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Difficulty Dealing With Appraiser

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Gary Fisher

Freshman Member
Joined
Aug 12, 2003
Recently we decided to sell our home which is just over one year old and located in a new neighborhood that does not have many re-sales in it because the builder was still selling there up until three months ago. Anyway, we put the house up for sale and got an acceptable sales offer from a buyer. The buyer is getting a mortgage and consequently got an appraisal done to acquire the loan. The appraisal came back at $5,000 less than what the buyer offered to pay for the house. We understand that market conditions affect the appraisal amount, however there are several significant discrepancies in the other houses that the appraiser used as comparables and he refuses to discuss these matters with our realtor. The houses used as comparables for the appraisal are either stripped new houses which contain no upgraded options (our house has many significant upgraded features like hardwood flooring, granite counter tops, built-in media center, etc.), or they are older houses that have entirely different floor plans and features. Our realtor said that the appraiser should be able to adjust his appraisal by 10% (+/-) to reflect upgraded features found in our house that are not included in the comparables. Unfortunately, the appraiser is difficult to deal with and refuses to discuss any matters with our realtor. What can we do about this? As it stands right now, the buyer will only qualify for the mortgage for $5,000 less than what the contract price is. Yes, we could simply lower our price so that the loan will go through, however we strongly feel that our home is worth much more than what the appraisal says. If we wish to challenge this appraisal, what course of action can we take to do this?
 

Mountain Man

Elite Member
Joined
Jan 15, 2002
Professional Status
Certified General Appraiser
State
Georgia
Unfortunately, the appraiser is difficult to deal with and refuses to discuss any matters with our realtor.
Without his/her client’s permission (the lender), the appraiser is forbidden to discuss the report with anyone other than their client. The lender is the appraiser’s client, not the borrower. Now it does depend on his/her attitude, but if my CLIENT ask me to review some data from the agent, I'd be likely to consider it. However, with the access to MLS, online data, and many other sources I use, generally ........ I find it very unlikely that the agent will provide something that I have not already considered. But the request needs to start with the lender, the appraiser's client.

Our realtor said that the appraiser should be able to adjust his appraisal by 10% (+/-) to reflect upgraded features found in our house that are not included in the comparables.
Well, once the appraiser has the clients permission to discuss relevant facts of the report, with the agent, have your agent provide market data, and factual support, for their opinion. No one is perfect, and the agent may have some information that may help. But like I noted above, it may have already been considered. Also, most appraisers, including me, will not talk to any agent that just wants to fuss and whine. If you want to talk facts, send me your support data. Whiners will only be offered some cheese.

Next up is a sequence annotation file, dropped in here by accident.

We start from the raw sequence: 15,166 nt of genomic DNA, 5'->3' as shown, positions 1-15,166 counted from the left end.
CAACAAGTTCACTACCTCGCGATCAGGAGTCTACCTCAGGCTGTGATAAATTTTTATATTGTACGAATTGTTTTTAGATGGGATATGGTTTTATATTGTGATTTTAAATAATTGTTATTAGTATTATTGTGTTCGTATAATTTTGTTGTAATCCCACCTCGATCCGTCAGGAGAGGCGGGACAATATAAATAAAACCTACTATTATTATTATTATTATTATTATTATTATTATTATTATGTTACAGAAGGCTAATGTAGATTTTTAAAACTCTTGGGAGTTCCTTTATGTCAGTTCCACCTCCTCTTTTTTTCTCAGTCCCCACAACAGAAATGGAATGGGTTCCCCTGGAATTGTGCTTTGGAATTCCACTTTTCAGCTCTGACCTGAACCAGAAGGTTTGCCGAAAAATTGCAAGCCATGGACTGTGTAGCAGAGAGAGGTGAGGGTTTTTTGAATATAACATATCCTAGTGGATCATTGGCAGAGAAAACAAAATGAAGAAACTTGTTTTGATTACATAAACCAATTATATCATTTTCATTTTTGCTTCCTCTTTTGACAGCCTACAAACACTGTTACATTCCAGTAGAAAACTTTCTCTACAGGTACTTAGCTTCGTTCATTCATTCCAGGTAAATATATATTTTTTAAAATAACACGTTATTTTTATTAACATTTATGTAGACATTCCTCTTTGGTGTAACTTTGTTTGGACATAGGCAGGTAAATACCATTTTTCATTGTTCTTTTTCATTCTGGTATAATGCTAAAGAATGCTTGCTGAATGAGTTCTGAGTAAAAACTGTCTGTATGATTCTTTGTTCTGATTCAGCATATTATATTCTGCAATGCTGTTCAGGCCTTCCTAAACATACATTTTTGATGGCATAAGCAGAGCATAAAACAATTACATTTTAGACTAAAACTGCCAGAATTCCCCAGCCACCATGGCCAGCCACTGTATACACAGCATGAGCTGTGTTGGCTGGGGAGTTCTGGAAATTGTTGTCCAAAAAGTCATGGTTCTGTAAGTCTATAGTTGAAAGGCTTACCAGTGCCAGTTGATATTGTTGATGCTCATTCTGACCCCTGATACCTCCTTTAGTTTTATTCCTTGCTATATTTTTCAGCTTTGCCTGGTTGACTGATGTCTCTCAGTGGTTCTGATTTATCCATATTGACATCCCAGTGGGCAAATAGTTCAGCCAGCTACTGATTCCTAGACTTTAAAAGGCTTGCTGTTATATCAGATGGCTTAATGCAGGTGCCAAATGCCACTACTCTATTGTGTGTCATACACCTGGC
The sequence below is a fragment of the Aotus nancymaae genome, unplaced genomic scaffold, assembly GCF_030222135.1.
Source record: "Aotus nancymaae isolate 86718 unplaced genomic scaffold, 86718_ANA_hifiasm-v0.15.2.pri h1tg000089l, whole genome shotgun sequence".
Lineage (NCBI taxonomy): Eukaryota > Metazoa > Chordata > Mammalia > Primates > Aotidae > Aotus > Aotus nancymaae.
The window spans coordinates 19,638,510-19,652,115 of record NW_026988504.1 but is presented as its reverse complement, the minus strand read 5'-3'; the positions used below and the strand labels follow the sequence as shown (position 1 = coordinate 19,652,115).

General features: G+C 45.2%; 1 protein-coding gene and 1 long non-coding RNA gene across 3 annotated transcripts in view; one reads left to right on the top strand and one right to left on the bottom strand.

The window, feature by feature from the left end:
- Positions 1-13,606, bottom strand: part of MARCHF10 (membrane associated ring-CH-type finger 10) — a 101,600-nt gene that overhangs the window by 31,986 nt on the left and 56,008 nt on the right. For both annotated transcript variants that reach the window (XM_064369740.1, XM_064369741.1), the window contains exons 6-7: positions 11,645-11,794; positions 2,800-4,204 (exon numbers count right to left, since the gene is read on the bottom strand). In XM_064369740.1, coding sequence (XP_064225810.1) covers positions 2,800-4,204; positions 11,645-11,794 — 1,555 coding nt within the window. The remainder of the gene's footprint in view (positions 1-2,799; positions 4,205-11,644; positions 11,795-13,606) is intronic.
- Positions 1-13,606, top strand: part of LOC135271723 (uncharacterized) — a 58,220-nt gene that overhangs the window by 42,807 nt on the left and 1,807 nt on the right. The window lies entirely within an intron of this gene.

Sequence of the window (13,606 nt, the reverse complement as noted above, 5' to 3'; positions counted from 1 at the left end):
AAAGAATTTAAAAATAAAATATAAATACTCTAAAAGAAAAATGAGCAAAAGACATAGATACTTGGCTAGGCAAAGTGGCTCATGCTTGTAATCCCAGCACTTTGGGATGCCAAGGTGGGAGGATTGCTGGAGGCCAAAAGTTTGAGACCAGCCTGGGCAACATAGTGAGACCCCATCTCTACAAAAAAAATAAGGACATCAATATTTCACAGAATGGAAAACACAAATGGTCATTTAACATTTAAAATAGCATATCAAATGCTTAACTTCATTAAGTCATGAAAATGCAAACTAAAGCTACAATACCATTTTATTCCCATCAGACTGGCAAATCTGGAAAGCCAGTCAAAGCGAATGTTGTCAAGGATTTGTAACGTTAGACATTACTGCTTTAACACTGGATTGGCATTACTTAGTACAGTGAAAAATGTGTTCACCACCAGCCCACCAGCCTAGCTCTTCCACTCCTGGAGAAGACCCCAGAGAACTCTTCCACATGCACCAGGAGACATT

George Hatch

Elite Member
Gold Supporting Member
Joined
Jan 15, 2002
Professional Status
Certified General Appraiser
State
California
Your question actually touches on two issues. The appraisal of the property itself, and the appraiser's conduct with respect to dealing with his client's borrowers.

If your broker has the data to support the contract price, they should submit it to the lender and ask them to consider it. How the lender does that is up to them; but it will probably affect their future relationship with the broker, who is the source of that business. The lender wants to do business and make loans, but they don't want to make just any loanl, they want to make good loans.

The lender may choose to forward the original appraisal and the extra data to a review appraiser for an independent 2nd opinion; the lender may forward the data to the original appraiser and tell them to consider it; or the lender may simply decline because the original appraisal was that convincing. What the lender does may very well depend on how confident and comfortable they are with the appraiser's work.

The original appraiser may not be the most charming or entertaining personality to deal with, but that doesn't excuse any rude or unprofessional conduct on their part. One the client gives the appraiser permission to deal with you or your broker directly on this, there is no reason for them not to do so in a professional manner. That professional manner does not require the appraiser to rehash the same old data to get a desired result, but they should at least be prepared to justify why the data they used and how they used it is appropriate under the circumstances.

The one thing that puzzles me is the difference between the sale price and the appraised value. $5,000 isn't very much to fall short by when it comes to an appraisal of an almost new home. Particularly one with upgrades. Most appraisers I know wouldn't presume to be so accurate in their work to justify such a minor difference, unless they felt they were already stretched to the utmost outer limits of value and could go not one inch farther without compromising their professional ethics and their license.

Regardless, the appraiser's opinion of value is their opinion. The lender engaged the appraiser to get that opinion. How they make their loan decision is a separate, albeit related, issue. The lender could always choose to raise their loan-to-value ratio in this case and offer that maximum loan. Or, the buyer can come up with the extra $5k because they know better than the appraiser. Or the seller and buyer can renegotiate.